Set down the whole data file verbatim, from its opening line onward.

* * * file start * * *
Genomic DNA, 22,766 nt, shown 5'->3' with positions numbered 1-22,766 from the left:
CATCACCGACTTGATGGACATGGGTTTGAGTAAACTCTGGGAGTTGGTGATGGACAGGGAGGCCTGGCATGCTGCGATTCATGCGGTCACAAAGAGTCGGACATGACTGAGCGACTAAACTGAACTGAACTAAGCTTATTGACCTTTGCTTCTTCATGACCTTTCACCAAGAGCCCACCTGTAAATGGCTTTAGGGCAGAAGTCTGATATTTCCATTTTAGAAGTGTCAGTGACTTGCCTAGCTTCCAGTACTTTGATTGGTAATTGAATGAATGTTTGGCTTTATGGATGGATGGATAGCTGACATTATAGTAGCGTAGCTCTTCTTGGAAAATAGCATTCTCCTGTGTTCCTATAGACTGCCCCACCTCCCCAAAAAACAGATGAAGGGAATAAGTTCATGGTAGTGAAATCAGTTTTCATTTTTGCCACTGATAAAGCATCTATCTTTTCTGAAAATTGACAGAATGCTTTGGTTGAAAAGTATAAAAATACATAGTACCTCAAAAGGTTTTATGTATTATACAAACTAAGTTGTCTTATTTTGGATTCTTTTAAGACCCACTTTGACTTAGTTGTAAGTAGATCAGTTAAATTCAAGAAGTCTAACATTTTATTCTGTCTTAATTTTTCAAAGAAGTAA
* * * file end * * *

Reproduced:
Genomic DNA, 22,766 nt, shown 5'->3' with positions numbered 1-22,766 from the left:
CATCACCGACTTGATGGACATGGGTTTGAGTAAACTCTGGGAGTTGGTGATGGACAGGGAGGCCTGGCATGCTGCGATTCATGCGGTCACAAAGAGTCGGACATGACTGAGCGACTAAACTGAACTGAACTAAGCTTATTGACCTTTGCTTCTTCATGACCTTTCACCAAGAGCCCACCTGTAAATGGCTTTAGGGCAGAAGTCTGATATTTCCATTTTAGAAGTGTCAGTGACTTGCCTAGCTTCCAGTACTTTGATTGGTAATTGAATGAATGTTTGGCTTTATGGATGGATGGATAGCTGACATTATAGTAGCGTAGCTCTTCTTGGAAAATAGCATTCTCCTGTGTTCCTATAGACTGCCCCACCTCCCCAAAAAACAGATGAAGGGAATAAGTTCATGGTAGTGAAATCAGTTTTCATTTTTGCCACTGATAAAGCATCTATCTTTTCTGAAAATTGACAGAATGCTTTGGTTGAAAAGTATAAAAATACATAGTACCTCAAAAGGTTTTATGTATTATACAAACTAAGTTGTCTTATTTTGGATTCTTTTAAGACCCACTTTGACTTAGTTGTAAGTAGATCAGTTAAATTCAAGAAGTCTAACATTTTATTCTGTCTTAATTTTTCAAAGAAGTAA